In exchange for the endorsement of Erdoğan, a brutal and authoritarian leader who oppresses his own citizens, the MB is being allowed to establish schools, foundations, companies and other institutions in Turkey. The IUMS officials' pubic statements whitewashed the Erdoğan government's massive failures in managing the post-quake response, with a lack of coordination in search and rescue efforts that contributed to the death of more than 50,000 people.
During their visits to quake zone, the IUMS officials praised the Erdoğan government. They visited the city of Kahramanmaraş on March 5 and were hosted by Interior Minister Süleyman Soylu and ruling Justice and Development Party (AKP) deputy chairman and spokesperson Mahir Unal. At the meeting the group expressed their desire to build mosques and schools in provinces affected by the earthquakes.
The IUMS also works closely with the Turkish government's religious directorate, the Diyanet, which controls some 80,000 mosques in Turkey and abroad with some 140.000 personnel, all on the government payroll. In fact before visiting the disaster area, al-Qaradaghi was hosted by Diyanet President Ali Ali Erbaş on March 1 in Ankara. During the meeting Erbaş said they would be working to provide guidance and moral support in the provinces worst hit by the quakes. Al-Qaradaghi also expressed the IUMS's desire to build an Islamic center in the region.
The IUMS, designated a terrorist organization by Egypt, Saudi Arabia, the United Arab Emirates and Bahrain in 2018, enjoys political protection, diplomatic support and financial aid from Turkey as well as Qatar.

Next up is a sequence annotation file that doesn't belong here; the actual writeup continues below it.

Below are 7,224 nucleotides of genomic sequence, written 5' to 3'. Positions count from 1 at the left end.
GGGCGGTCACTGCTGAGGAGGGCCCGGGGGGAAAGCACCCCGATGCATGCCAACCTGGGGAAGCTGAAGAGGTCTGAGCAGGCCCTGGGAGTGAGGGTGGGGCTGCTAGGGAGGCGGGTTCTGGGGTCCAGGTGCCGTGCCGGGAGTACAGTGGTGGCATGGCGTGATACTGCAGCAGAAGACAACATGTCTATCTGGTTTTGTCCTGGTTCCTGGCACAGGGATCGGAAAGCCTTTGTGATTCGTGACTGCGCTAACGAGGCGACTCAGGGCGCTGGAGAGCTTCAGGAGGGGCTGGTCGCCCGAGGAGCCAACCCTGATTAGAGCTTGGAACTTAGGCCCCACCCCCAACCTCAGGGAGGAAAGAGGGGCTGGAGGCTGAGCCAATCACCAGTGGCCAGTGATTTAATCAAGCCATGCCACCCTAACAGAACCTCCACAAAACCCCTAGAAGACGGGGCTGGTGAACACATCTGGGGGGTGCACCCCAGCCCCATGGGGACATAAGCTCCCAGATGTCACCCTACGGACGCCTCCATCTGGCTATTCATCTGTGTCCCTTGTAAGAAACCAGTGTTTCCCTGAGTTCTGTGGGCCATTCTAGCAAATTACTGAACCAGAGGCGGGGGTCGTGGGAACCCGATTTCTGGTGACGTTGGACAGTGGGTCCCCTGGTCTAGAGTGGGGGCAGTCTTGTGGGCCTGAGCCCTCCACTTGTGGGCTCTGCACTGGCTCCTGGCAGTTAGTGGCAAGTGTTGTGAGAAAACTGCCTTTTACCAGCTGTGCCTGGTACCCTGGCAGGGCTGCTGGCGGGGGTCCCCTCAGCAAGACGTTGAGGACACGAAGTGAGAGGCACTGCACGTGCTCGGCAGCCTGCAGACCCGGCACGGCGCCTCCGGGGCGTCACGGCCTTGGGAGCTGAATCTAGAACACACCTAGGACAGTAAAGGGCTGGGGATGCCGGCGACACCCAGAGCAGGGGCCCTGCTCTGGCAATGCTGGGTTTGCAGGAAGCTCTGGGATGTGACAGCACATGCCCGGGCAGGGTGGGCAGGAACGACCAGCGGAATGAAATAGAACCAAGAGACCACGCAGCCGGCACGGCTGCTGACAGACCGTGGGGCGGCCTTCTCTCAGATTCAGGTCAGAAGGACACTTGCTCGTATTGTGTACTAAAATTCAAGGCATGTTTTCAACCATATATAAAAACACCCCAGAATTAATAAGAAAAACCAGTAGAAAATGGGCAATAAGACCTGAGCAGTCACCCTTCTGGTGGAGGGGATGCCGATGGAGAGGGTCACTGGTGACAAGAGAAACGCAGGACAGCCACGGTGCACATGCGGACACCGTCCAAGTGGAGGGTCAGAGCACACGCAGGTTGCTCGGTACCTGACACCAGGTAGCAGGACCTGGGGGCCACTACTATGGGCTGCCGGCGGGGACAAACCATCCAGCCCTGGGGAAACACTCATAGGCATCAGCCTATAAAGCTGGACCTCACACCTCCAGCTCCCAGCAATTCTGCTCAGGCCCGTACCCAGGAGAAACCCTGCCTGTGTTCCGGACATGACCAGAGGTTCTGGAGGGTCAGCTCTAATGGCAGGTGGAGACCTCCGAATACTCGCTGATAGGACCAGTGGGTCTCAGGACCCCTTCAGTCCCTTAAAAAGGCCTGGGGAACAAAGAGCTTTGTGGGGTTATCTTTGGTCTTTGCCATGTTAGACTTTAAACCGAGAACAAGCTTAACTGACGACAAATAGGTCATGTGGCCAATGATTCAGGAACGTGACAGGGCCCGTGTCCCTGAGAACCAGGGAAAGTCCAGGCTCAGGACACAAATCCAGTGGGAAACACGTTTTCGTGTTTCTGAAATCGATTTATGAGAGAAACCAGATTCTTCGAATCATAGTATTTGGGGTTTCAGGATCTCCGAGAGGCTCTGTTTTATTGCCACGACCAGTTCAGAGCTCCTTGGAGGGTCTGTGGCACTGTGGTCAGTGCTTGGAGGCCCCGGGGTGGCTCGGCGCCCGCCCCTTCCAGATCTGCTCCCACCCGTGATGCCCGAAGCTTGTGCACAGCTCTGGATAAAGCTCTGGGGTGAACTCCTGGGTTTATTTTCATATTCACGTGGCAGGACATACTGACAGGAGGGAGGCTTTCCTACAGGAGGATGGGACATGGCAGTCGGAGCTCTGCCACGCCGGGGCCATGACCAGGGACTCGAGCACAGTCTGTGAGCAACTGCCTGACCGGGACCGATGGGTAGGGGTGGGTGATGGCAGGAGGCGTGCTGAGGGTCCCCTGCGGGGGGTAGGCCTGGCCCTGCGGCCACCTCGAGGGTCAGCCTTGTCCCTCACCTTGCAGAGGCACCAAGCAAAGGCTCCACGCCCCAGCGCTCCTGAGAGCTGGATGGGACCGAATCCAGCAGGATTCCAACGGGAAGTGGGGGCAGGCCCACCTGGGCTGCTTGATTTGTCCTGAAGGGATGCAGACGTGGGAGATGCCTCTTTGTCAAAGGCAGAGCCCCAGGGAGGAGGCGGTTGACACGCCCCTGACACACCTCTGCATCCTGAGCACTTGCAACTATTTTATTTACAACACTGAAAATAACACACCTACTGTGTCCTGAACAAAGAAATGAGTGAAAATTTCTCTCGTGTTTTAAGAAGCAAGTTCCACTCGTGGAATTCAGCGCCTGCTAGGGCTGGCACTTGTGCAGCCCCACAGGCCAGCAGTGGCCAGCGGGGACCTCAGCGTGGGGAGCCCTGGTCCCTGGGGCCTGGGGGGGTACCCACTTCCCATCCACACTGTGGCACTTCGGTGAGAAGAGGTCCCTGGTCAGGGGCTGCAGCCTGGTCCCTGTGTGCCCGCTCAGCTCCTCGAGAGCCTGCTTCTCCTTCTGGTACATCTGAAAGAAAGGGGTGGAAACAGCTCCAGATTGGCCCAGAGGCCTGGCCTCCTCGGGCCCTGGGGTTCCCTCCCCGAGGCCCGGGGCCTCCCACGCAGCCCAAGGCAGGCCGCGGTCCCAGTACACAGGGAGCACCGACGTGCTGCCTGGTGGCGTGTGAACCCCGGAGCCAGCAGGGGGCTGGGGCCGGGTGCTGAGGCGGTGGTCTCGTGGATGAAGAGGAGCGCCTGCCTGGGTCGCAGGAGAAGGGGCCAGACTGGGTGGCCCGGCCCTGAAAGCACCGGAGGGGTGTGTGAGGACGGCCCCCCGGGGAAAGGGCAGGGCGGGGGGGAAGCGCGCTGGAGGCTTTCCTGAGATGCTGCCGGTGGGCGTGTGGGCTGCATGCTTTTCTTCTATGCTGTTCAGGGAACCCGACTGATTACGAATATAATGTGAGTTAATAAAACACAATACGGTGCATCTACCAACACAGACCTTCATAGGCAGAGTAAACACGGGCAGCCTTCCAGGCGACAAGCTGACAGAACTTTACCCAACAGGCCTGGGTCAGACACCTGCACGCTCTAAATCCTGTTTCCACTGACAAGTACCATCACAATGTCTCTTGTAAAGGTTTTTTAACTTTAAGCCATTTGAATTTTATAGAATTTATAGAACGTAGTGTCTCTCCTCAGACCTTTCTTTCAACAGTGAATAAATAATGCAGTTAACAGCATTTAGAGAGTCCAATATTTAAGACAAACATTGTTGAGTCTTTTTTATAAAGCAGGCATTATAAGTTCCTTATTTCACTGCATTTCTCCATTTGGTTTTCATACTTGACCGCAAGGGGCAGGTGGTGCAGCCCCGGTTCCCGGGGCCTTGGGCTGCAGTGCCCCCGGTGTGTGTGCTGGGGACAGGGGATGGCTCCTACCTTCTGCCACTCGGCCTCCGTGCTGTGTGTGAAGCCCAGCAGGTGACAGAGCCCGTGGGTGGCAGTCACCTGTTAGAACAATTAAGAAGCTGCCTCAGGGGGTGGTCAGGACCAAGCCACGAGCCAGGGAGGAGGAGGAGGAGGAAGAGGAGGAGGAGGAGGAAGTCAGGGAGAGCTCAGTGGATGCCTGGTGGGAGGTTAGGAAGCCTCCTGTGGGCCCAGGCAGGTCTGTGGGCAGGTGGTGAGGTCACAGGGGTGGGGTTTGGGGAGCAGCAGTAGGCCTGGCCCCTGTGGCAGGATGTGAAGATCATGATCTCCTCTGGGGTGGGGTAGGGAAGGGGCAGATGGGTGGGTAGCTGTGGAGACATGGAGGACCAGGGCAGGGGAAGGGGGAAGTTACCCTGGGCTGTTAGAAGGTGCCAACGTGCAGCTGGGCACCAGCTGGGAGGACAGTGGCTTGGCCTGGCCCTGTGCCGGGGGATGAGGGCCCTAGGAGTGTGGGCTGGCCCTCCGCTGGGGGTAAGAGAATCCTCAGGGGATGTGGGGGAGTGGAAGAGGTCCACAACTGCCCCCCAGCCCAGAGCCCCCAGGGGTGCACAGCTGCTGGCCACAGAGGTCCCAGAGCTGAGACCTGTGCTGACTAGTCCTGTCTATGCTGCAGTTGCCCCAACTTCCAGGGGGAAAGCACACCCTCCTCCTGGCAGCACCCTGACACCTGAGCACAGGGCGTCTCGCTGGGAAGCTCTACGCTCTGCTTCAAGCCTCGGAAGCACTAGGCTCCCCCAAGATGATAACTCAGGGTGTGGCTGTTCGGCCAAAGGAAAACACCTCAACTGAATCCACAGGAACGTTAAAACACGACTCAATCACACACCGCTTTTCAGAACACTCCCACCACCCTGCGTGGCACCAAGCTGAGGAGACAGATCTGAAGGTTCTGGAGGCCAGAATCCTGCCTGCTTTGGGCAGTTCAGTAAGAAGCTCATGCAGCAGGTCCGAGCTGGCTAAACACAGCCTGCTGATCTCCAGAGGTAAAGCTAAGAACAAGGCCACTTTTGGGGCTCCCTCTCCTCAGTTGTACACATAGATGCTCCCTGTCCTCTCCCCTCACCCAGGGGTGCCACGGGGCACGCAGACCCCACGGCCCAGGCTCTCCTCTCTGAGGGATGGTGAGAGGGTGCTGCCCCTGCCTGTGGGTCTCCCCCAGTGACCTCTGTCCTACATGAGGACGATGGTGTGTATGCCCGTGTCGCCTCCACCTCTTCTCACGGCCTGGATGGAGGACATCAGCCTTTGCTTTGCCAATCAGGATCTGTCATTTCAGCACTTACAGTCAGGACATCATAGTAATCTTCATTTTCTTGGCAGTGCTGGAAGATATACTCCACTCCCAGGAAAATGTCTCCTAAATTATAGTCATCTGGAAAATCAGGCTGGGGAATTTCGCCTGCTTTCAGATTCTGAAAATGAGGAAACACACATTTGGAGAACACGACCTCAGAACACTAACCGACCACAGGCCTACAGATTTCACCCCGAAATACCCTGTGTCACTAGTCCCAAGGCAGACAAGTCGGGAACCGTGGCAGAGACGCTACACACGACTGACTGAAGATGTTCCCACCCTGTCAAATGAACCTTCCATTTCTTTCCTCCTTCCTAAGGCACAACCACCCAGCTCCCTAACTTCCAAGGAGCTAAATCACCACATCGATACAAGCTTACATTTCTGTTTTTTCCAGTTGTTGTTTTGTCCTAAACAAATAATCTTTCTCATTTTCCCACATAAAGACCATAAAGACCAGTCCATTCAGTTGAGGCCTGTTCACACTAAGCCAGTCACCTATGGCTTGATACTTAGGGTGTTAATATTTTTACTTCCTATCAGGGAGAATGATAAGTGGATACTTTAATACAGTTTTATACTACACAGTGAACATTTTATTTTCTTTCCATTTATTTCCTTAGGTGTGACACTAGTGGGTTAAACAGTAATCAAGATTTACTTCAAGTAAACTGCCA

It is expected that the IUMS will receive an unspecified amount of money from the earthquake aid provided to Turkey by domestic and international donors. The Erdoğan government has not been forthcoming as to how it would distribute the funds, but President Erdoğan said all the funds would be channelled through the government's Disaster and Emergency Management Authority (AFAD). The IUMS delegation also held a meeting with AFAD in the region to coordinate its work.
There is no exact figure on how much money Turkey collected to help rebuild the areas devastated by quakes, and the Erdoğan government has not yet announced a total figure it plans to spend from taxpayers' money.
According to the Devex funding tracker, $2.5 billion was pledged to help Turkey and Syria for quake relief, with the World Bank committing the largest chunk, at $1.8 billion. Although the list is missing many countries that pledged financial aid to Turkey, it nevertheless provides an indication that the funding would be in the range of billions of dollars.
The money from donors certainly falls short of what Turkey needs to rebuild its devastated provinces.
There have, however, been various estimates on the cost. The Turkish Enterprise and Business Confederation has put the cost of the earthquakes at $84 billion, of which some $70.8 billion constitutes damage to homes, $10.4 billion a loss of national income and $2.9 billion represents a loss of workdays.
The World Bank estimated a cost of $34.2 billion in direct physical damage, while US data analytics firm Verisk put the economic loss at a minimum of $20 billion. US investment bank Morgan Stanley put the housing costs alone at around $38 billion, while JPMorgan said the cost of rebuilding houses and infrastructure would be around $25 billion.
Abdullah Bozkurt, a Middle East Forum Writing Fellow, is a Swedish-based investigative journalist and analyst who runs the Nordic Research and Monitoring Network and is chairman of the Stockholm Center for Freedom.